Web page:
Gary A. Donahue
576 pages, O'Reilly, 2007
collection of miscellaneous topics on networking and networking equipment, with an emphasis on Cisco. The purpose of this book is to fill what the author sees as holes in the Cisco documentation. The book is not intended to help the reader to configure or set up network services. Donahue gives a curious mixture of advanced and basic stuff. Some of the protocols described in this book, such as spanning tree, are enabled by default, for the very good reason that only highly experienced people should change them. On the other hand, some of the problems, like mixing public and private IPs, or accidentally configuring a switch to produce broadcast storms, are not likely to be made by even marginally-competent network people. As a source of background information, the book's not detailed enough to provide a thorough understanding of networking protocols; it's intended only as a supplement to the official docs.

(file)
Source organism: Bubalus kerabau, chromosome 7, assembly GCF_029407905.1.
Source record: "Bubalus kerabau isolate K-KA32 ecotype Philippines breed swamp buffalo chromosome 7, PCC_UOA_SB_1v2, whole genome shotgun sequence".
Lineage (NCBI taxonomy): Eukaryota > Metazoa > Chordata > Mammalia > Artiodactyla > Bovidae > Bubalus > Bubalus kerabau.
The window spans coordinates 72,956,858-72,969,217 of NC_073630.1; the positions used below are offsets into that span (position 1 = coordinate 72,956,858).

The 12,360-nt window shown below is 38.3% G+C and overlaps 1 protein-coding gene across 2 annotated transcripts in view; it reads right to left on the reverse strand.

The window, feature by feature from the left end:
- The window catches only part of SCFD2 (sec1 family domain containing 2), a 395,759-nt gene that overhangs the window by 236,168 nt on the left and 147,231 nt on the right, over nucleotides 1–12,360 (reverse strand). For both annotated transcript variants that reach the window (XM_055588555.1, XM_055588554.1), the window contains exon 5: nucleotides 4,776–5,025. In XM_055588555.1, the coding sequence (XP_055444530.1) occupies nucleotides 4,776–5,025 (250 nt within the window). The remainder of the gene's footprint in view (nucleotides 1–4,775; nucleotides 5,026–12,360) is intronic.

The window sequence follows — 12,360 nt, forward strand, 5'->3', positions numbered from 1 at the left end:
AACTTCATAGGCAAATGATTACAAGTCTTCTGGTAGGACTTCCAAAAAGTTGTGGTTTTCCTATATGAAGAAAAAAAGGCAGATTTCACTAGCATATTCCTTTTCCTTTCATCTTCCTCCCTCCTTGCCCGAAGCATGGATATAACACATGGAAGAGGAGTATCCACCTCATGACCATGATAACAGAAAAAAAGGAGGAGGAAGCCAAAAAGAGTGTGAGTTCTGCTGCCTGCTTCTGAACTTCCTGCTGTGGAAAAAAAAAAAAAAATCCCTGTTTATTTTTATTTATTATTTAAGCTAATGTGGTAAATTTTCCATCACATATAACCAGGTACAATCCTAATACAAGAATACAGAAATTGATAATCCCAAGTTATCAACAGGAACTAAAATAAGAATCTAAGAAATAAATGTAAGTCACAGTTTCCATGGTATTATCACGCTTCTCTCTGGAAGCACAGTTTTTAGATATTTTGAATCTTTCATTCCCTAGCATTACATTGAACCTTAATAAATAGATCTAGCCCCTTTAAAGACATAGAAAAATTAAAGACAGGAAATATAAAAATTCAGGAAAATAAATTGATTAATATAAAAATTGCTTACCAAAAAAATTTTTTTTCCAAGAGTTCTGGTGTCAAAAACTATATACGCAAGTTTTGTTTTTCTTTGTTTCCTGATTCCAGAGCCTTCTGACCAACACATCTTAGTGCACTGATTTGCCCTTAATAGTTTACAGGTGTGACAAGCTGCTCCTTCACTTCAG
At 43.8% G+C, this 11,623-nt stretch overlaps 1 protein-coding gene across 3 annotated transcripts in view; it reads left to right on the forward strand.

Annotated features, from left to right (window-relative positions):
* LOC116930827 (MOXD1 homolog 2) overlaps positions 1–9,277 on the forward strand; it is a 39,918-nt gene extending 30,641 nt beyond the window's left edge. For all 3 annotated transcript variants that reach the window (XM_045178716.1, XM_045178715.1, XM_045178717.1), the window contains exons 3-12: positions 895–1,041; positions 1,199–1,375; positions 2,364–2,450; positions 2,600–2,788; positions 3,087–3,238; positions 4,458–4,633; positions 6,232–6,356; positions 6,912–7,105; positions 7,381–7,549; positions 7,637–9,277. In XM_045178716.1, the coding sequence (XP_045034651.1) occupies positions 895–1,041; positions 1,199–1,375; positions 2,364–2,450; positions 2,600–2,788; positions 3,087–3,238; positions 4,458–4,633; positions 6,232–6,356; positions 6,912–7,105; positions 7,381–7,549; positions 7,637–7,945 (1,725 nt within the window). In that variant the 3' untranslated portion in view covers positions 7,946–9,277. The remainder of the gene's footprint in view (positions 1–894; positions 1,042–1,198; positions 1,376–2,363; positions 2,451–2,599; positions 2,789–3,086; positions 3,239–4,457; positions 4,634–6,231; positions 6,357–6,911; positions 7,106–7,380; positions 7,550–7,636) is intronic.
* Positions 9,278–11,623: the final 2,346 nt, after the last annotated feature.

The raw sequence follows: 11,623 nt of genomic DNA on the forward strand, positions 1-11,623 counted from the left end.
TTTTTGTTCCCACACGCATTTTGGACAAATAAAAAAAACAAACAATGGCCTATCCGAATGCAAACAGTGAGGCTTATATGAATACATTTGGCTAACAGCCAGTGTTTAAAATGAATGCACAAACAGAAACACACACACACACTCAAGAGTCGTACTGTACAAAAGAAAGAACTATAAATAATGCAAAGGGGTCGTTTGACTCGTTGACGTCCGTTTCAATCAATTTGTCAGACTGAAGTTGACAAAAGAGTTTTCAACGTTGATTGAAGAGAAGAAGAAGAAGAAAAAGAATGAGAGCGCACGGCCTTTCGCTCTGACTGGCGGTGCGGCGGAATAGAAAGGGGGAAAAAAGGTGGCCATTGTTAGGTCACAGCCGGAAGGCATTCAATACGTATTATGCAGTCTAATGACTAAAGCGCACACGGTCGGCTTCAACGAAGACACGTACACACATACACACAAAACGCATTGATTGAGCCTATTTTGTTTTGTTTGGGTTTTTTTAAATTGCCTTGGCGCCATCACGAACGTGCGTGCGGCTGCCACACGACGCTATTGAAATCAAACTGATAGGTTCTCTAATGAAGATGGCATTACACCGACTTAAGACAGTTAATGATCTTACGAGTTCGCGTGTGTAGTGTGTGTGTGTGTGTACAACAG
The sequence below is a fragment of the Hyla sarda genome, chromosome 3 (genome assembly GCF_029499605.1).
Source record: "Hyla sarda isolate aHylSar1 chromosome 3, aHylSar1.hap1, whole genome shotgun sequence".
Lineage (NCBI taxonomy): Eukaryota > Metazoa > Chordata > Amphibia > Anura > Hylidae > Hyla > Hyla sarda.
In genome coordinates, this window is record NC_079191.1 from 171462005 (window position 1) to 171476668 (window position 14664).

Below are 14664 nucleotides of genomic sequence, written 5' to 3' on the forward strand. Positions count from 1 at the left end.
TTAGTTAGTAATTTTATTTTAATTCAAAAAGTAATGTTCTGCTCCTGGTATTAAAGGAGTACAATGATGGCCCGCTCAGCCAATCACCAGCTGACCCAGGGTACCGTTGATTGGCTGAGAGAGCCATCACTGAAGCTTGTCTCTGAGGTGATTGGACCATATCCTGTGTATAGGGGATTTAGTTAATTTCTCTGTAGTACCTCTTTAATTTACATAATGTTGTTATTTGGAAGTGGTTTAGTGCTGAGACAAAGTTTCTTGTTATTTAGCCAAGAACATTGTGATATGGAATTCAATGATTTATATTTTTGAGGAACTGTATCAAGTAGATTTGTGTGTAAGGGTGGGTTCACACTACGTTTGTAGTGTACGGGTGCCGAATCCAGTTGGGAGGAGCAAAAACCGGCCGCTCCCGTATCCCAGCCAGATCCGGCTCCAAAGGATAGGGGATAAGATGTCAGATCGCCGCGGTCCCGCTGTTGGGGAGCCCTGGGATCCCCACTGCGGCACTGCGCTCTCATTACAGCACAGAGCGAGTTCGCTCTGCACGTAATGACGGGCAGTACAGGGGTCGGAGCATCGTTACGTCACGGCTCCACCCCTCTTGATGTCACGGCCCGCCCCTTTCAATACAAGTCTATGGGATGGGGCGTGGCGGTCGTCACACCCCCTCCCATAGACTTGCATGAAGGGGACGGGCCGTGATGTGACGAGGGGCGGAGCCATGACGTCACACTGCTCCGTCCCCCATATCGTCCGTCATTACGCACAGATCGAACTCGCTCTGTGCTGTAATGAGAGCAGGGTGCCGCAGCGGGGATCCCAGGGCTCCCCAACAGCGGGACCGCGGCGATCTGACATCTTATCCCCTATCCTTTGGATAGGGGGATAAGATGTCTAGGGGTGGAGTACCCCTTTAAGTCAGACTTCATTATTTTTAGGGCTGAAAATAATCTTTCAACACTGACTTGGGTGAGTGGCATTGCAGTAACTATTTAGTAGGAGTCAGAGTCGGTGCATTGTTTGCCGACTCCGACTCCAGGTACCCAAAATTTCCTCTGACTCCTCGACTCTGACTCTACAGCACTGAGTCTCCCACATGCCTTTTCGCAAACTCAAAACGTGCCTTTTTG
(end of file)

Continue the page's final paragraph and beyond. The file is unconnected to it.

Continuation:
The main benefit of this book is to give advice to network engineers about how to deal with management. The advice is mostly: document everything, and don't be a jerk. The writing style is mostly not too bad, except in the later chapters where the author suddenly goes all PC on us. Assumes familiarity with Cisco IOS. For a more complete understanding of routing protocols, read this book or the Cisco documentation instead.